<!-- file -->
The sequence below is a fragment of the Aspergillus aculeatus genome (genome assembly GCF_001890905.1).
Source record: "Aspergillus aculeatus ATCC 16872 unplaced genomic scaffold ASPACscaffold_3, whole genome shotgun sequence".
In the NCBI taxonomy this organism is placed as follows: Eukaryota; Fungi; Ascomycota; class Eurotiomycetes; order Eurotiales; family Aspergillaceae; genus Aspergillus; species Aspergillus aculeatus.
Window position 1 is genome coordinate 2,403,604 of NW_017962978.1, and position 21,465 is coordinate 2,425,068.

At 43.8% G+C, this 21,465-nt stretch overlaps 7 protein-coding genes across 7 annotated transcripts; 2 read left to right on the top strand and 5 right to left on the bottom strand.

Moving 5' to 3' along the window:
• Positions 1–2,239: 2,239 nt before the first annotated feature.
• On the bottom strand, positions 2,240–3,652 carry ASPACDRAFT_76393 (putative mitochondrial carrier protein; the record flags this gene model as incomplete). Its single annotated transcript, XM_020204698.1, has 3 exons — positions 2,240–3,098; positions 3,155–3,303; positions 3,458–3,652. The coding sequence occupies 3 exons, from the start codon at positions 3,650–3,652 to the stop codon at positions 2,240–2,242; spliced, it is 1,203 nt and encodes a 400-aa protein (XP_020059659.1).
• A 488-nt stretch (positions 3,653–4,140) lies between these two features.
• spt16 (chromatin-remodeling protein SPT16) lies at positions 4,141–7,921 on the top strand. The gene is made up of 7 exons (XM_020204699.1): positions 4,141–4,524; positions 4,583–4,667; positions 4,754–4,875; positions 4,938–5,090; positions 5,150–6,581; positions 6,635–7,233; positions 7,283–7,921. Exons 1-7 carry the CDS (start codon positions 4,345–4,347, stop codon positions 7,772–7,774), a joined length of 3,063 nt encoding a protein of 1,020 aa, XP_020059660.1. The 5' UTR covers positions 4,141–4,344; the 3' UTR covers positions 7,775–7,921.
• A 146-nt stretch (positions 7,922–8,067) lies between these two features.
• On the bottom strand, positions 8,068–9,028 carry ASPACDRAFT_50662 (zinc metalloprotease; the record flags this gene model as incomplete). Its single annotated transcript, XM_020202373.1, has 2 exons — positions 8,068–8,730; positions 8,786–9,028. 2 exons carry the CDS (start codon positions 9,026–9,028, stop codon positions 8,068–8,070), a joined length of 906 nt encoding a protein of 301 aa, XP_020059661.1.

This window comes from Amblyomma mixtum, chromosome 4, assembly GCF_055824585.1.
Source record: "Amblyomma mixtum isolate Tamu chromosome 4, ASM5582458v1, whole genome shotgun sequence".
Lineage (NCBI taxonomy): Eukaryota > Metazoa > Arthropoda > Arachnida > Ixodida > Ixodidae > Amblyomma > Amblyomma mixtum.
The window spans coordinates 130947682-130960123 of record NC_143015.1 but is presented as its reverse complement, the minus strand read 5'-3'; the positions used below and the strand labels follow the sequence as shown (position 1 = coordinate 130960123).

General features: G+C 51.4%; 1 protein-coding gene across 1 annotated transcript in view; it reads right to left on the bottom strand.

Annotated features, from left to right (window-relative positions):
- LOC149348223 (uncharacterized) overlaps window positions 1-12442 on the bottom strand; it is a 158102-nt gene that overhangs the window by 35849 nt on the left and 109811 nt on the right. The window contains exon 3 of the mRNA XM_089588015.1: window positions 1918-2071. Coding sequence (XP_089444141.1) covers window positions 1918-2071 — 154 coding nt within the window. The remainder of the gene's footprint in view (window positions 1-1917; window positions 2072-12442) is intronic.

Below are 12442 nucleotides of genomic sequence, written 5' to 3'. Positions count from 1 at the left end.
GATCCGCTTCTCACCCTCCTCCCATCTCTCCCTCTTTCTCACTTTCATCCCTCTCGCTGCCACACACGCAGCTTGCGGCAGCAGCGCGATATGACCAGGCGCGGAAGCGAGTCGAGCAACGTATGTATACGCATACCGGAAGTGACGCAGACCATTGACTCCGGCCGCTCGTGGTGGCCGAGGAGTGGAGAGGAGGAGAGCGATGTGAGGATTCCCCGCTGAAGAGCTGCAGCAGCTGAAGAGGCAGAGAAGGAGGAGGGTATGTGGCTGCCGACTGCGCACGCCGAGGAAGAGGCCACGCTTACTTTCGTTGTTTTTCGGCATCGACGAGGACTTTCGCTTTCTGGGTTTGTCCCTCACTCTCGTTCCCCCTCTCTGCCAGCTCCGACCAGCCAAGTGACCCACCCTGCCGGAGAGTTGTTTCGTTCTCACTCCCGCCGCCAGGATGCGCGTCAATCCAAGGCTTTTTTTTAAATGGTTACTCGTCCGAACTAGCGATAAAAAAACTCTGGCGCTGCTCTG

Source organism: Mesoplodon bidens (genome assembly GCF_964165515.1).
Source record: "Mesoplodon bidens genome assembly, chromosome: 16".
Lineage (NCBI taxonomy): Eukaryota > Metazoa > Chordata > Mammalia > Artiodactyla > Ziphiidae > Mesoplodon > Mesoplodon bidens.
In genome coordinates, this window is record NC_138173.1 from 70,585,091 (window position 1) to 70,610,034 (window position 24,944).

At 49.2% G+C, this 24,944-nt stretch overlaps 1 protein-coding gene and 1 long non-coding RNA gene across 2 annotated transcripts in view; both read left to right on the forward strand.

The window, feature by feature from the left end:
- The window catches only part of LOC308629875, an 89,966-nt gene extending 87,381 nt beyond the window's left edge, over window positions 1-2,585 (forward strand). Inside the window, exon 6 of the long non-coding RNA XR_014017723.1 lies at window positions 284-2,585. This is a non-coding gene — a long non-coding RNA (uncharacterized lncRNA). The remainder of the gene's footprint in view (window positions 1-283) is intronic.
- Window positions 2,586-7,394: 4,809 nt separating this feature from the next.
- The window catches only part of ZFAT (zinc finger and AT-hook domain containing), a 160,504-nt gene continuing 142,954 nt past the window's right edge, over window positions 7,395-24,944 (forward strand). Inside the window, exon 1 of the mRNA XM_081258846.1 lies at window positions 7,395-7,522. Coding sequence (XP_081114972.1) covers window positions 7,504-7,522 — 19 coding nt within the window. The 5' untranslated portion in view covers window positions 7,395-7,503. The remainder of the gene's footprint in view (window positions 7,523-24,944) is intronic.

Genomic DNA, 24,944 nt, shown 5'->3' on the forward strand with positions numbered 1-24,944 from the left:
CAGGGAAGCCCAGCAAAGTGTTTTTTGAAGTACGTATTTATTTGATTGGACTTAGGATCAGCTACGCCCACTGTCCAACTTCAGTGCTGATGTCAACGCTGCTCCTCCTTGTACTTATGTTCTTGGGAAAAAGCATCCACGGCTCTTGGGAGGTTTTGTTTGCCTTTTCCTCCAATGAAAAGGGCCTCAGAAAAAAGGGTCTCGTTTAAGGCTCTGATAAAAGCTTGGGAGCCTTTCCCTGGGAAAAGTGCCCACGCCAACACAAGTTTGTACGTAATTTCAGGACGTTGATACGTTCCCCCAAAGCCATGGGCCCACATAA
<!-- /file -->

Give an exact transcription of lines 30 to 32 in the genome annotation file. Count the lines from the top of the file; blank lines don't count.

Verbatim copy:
- The window catches only part of ZFAT (zinc finger and AT-hook domain containing), a 160,504-nt gene continuing 142,954 nt past the window's right edge, over window positions 7,395-24,944 (forward strand). Inside the window, exon 1 of the mRNA XM_081258846.1 lies at window positions 7,395-7,522. Coding sequence (XP_081114972.1) covers window positions 7,504-7,522 — 19 coding nt within the window. The 5' untranslated portion in view covers window positions 7,395-7,503. The remainder of the gene's footprint in view (window positions 7,523-24,944) is intronic.

Genomic DNA, 24,944 nt, shown 5'->3' on the forward strand with positions numbered 1-24,944 from the left:
CAGGGAAGCCCAGCAAAGTGTTTTTTGAAGTACGTATTTATTTGATTGGACTTAGGATCAGCTACGCCCACTGTCCAACTTCAGTGCTGATGTCAACGCTGCTCCTCCTTGTACTTATGTTCTTGGGAAAAAGCATCCACGGCTCTTGGGAGGTTTTGTTTGCCTTTTCCTCCAATGAAAAGGGCCTCAGAAAAAAGGGTCTCGTTTAAGGCTCTGATAAAAGCTTGGGAGCCTTTCCCTGGGAAAAGTGCCCACGCCAACACAAGTTTGTACGTAATTTCAGGACGTTGATACGTTCCCCCAAAGCCATGGGCCCACATAA